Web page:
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  • Legendary intoxication with language and wordplay is very much in evidence as he (Burgess) evokes the raw, freewheeling spirit of the Elizabethan age

    The New York Times
  • The story is intensely true to the surfaces and smells of Elizabethan London, and also Burgess's own final meditation on his great themes, the sexual and artistic impulses, and their end in death. A masterpiece.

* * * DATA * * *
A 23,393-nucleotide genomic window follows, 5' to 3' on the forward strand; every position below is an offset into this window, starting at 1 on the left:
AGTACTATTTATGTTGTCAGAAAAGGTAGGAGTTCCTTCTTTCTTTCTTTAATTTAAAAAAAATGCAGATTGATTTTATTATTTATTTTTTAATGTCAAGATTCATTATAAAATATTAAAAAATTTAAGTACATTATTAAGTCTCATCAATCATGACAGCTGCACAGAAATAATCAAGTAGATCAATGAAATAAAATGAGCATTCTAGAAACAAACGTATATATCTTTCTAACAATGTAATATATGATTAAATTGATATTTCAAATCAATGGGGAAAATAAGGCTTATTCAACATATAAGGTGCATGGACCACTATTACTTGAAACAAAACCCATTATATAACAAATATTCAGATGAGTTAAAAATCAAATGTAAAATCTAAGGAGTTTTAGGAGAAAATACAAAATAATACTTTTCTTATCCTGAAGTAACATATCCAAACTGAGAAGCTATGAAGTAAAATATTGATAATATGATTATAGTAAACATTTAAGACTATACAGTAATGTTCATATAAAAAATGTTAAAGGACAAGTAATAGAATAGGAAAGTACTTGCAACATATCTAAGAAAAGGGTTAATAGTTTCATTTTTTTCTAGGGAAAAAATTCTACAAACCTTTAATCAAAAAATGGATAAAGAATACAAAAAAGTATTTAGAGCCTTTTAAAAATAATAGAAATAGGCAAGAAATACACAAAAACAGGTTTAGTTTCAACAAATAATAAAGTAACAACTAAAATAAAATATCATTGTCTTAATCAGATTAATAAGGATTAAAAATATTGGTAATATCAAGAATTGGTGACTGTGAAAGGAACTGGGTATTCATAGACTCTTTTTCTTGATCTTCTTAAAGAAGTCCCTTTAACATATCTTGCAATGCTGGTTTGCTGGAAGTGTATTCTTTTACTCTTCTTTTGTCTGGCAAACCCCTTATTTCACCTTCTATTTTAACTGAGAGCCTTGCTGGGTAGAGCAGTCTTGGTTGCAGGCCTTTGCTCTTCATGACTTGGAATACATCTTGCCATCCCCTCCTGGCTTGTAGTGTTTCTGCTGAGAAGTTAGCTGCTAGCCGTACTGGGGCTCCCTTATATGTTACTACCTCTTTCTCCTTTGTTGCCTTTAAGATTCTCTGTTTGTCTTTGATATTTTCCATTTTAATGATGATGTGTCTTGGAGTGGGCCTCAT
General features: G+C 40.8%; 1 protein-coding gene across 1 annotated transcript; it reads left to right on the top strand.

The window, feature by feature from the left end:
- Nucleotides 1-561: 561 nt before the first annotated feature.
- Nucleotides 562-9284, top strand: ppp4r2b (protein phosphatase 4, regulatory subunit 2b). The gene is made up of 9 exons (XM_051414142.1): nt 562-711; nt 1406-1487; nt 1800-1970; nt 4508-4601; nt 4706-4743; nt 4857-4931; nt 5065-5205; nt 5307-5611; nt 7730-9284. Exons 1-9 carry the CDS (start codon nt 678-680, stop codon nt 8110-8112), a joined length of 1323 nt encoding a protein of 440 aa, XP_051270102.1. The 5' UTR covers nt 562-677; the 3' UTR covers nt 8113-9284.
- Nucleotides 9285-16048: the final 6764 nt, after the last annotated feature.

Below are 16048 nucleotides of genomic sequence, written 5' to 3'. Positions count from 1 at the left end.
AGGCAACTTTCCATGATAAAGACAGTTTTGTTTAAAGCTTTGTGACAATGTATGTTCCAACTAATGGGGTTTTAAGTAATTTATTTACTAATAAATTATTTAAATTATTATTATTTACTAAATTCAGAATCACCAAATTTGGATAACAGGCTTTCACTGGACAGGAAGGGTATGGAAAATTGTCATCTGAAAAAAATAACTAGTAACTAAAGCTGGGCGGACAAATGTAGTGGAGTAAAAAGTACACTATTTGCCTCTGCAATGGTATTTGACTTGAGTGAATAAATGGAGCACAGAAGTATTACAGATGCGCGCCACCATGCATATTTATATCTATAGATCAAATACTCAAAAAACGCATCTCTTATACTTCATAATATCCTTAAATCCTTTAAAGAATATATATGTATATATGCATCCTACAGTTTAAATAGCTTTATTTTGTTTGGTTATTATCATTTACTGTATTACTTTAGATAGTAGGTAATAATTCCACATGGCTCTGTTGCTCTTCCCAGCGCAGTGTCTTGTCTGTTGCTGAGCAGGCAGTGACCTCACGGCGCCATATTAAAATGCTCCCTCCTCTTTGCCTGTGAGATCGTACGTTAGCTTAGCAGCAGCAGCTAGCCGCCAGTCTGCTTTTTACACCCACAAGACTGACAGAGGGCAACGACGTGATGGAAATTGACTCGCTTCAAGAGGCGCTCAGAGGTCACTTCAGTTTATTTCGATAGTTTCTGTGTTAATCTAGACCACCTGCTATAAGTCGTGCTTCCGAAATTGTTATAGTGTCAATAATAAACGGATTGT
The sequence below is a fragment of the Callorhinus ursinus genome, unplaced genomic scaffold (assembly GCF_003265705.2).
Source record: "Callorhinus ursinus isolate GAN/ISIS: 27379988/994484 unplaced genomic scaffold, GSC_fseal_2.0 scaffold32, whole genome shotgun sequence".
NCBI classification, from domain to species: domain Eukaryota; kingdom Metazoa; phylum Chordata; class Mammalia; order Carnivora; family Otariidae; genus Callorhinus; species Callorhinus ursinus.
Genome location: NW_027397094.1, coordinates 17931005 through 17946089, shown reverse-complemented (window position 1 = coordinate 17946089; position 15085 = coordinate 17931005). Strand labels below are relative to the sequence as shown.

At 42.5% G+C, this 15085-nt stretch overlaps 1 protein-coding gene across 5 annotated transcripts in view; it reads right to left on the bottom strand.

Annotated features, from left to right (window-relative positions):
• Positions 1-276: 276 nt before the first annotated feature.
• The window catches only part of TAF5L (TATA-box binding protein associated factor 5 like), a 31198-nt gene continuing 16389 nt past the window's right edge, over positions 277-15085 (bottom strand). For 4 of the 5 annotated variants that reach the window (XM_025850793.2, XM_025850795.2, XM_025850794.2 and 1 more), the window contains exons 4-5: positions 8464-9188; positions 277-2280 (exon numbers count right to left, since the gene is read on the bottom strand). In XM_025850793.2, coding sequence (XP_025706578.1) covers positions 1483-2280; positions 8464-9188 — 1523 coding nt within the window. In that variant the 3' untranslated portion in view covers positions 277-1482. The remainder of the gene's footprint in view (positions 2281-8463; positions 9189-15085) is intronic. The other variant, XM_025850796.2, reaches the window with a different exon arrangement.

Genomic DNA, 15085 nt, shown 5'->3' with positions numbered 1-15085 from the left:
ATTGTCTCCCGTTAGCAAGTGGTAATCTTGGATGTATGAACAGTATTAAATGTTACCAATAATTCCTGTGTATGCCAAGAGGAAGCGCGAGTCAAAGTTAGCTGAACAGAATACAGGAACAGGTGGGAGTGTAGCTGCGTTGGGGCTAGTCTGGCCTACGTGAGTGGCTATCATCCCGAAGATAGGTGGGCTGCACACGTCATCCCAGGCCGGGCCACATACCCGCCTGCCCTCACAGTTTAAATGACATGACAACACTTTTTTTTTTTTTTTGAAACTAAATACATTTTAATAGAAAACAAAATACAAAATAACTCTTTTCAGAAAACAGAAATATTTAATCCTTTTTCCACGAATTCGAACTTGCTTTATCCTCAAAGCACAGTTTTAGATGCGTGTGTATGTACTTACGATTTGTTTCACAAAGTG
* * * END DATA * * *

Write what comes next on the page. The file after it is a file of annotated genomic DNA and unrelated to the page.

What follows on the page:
The Observer
  • If you want a Marlowe that breathes and an England that attacks the senses then you will find both in Anthony Burgess's astonishing final novel, A Dead Man in Deptford.

    The Times
  • Burgess's novel moves with relish through fights, blasphemy and buggery to high talk of mathematics and necromancy in Raleigh's alternative think-tank, all written in well-judged pastiche.

    The Independent
  • A fast, funny, flawless recreation

    The Week, Hilary Mantel

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